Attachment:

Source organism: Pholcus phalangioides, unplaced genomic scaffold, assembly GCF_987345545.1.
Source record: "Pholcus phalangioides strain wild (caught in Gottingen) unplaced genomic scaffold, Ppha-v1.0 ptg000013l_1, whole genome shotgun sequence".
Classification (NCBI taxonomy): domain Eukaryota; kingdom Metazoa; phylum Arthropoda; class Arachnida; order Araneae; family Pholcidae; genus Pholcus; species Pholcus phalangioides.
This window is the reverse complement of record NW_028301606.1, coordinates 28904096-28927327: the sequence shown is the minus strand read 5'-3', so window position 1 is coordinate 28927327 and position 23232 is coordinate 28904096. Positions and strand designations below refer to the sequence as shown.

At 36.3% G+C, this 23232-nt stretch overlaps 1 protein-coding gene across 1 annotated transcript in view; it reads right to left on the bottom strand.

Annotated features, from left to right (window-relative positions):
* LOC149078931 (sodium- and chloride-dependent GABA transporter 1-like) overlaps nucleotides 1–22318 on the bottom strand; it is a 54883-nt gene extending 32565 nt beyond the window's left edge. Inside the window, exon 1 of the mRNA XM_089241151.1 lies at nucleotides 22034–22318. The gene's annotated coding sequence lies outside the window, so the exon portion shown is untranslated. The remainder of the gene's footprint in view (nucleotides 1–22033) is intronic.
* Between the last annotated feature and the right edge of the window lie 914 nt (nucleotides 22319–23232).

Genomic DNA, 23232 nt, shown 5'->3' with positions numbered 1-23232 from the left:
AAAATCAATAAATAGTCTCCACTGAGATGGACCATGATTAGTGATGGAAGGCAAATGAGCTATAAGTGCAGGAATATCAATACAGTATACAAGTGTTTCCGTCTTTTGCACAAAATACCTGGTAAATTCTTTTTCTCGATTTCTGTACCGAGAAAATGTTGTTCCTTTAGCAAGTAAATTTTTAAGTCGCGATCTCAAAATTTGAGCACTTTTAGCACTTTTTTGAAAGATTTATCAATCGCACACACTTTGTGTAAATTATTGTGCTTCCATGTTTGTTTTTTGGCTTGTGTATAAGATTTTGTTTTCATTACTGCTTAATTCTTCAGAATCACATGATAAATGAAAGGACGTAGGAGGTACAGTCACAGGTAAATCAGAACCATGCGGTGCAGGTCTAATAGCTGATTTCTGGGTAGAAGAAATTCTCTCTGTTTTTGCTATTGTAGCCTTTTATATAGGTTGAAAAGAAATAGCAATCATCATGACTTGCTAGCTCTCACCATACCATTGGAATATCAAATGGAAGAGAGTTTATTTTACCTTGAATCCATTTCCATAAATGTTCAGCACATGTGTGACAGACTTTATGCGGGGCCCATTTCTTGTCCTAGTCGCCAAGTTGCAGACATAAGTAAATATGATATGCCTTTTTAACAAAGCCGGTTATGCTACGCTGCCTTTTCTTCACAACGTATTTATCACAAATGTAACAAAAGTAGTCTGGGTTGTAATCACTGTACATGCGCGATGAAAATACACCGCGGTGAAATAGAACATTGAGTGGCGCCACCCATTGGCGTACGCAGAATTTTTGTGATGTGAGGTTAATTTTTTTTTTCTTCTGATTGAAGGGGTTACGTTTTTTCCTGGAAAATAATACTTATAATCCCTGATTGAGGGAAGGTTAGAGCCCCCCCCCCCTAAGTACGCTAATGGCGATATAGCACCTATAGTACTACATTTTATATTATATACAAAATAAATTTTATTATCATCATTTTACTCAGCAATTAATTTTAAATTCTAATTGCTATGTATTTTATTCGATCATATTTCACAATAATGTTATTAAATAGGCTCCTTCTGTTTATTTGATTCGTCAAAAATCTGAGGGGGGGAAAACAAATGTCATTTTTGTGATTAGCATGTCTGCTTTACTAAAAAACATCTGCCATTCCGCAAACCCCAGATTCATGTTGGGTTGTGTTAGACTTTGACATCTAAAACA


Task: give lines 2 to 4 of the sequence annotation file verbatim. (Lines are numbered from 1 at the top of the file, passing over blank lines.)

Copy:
Source record: "Pholcus phalangioides strain wild (caught in Gottingen) unplaced genomic scaffold, Ppha-v1.0 ptg000013l_1, whole genome shotgun sequence".
Classification (NCBI taxonomy): domain Eukaryota; kingdom Metazoa; phylum Arthropoda; class Arachnida; order Araneae; family Pholcidae; genus Pholcus; species Pholcus phalangioides.
This window is the reverse complement of record NW_028301606.1, coordinates 28904096-28927327: the sequence shown is the minus strand read 5'-3', so window position 1 is coordinate 28927327 and position 23232 is coordinate 28904096. Positions and strand designations below refer to the sequence as shown.